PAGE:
Infant & Childhood Immunization 2017
Vaccination is one of the best ways to protect infants, children and teens from 16 potentially harmful diseases.
- Vaccines have drastically reduced infant death and disability caused by preventable diseases in the U.S.
- Routine childhood immunization in one birth cohort prevents about 20 million cases of disease and about 42,000 deaths. It also saves about $13.5 billion in direct costs.
- The National Immunization Survey has consistently shown that childhood immunization rates for vaccines routinely recommended for children remain at or near record levels.
CDC - Just the Facts to Help Providers Discuss HPV Vaccination with Parents.
This resource includes eight facts about the human papillomavirus (HPV) vaccine with detailed references, including information about the vaccine’s safety, usage, and effectiveness.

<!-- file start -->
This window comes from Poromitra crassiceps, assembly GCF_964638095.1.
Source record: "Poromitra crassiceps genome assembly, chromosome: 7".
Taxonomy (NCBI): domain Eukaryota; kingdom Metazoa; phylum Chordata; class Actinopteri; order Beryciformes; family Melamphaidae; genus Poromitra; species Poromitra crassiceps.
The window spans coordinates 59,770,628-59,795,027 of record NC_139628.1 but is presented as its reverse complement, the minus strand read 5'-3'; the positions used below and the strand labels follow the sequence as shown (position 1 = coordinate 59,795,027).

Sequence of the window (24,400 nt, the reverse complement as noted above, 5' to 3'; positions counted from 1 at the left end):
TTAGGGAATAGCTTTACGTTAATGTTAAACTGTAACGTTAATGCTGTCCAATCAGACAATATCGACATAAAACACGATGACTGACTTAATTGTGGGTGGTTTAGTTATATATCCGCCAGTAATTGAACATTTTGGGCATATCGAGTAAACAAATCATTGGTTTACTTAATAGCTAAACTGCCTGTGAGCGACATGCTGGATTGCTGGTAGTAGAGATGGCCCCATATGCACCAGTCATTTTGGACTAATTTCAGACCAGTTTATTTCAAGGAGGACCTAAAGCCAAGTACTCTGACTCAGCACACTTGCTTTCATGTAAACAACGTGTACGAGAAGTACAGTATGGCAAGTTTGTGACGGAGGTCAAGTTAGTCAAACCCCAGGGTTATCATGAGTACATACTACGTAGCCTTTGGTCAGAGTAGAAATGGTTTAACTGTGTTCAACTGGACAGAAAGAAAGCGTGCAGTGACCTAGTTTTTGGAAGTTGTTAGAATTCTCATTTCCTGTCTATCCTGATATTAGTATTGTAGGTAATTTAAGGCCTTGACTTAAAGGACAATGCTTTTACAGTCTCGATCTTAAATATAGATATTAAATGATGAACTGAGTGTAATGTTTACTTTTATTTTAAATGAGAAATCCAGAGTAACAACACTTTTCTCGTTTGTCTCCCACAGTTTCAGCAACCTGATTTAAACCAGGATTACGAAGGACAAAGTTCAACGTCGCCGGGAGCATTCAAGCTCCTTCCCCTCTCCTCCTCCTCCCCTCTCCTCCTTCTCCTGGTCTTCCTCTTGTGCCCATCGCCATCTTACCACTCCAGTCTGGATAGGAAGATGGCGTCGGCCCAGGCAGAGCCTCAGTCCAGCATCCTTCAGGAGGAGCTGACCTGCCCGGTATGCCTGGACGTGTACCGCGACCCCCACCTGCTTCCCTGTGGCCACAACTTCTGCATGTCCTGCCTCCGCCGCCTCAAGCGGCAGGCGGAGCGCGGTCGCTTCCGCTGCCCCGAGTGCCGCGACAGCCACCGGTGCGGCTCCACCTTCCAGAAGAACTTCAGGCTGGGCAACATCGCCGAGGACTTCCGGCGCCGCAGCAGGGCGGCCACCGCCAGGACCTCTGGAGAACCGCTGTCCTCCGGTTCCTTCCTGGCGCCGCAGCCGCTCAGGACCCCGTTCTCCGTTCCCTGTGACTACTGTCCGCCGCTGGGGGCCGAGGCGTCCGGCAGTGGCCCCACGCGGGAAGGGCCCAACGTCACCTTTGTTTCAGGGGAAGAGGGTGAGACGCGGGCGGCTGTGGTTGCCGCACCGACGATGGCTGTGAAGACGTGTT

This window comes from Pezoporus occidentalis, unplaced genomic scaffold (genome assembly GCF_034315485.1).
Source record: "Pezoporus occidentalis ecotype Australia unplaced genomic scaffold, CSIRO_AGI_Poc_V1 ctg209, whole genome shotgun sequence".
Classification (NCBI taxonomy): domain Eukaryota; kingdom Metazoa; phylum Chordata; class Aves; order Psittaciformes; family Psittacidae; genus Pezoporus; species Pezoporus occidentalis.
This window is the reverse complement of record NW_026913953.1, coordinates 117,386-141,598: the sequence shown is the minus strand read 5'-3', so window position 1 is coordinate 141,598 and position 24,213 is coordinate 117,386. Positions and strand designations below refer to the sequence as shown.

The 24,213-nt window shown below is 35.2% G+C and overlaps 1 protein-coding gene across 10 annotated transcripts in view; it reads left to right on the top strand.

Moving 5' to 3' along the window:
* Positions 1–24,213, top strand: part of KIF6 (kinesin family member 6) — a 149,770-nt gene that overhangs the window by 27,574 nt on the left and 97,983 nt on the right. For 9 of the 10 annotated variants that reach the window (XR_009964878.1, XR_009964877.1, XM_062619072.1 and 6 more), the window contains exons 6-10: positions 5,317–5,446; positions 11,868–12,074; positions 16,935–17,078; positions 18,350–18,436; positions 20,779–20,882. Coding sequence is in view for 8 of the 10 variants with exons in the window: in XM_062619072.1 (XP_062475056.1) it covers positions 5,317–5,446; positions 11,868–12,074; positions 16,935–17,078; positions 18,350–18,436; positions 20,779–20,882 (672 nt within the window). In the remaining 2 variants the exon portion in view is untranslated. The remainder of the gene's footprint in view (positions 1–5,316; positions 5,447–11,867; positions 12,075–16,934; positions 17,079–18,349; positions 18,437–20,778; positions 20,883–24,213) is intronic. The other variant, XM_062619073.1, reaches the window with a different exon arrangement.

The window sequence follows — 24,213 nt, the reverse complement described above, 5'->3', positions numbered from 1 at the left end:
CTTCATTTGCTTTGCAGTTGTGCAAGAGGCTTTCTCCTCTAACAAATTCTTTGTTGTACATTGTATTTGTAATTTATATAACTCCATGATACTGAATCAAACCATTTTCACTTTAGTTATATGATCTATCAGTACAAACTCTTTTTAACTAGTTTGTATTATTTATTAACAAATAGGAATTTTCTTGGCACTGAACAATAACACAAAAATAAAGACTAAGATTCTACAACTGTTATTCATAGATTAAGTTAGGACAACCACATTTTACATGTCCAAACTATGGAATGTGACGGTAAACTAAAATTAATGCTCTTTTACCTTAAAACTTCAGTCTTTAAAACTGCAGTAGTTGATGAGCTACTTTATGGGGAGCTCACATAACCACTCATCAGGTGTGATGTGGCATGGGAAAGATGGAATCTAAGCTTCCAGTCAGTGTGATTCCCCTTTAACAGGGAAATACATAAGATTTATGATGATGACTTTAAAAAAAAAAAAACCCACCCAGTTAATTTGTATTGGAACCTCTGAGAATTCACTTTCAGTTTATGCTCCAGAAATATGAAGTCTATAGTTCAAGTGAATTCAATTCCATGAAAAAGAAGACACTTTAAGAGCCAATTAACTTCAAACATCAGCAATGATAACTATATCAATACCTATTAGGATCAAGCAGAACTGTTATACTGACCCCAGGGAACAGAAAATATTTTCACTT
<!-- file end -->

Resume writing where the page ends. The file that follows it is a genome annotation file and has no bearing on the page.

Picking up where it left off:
CDC - 2017 Immunization Schedules for Infants and Children.The CDC has released new recommendations to child/adolescent vaccination schedules. Key changes include:
CDC - Current Issues in Immunization NetConference: Update on 2017 Child/Adolescent Immunization Schedule.
- HepB (hepatitis B):The 2016 recommendation to vaccinate before hospital discharge has been updated in 2017 to vaccinate within 24 hours of birth.
- Hib (haemophilus influenzae type b vaccine):Hiberix has been added as a viable vaccine to the series.
- MenB (meningococcal group B):Under Clinical Discretion there are new and very specific recommendations regarding the timing of dosage for young adults 16-23 years.
- Tdap (tetanus-diphtheria-acelluar pertussis):In 2016, the recommendation was that children who received a catch-up dose between 7-10 years should not receive an adolescent dose at age 11 – 12 years. In 2017, the recommendation is that an adolescent dose at age 11 through 12 may be administered.
Replay of a CDC webcast on updates to the 2017 child/adolescent immunization schedule presented by Candice L. Robinson, MD, MPH, Communications and Education Branch, Immunization Services Division, NCIRD, CDC.
Providers can earn CE credits after taking the 1 hour course by logging onto the CDC Training and Education Online site (Login or Register as New Participant) and the course is under keyword search WC2661. CE Credits for this course expire May 1, 2017!
What's New in Infection Prevention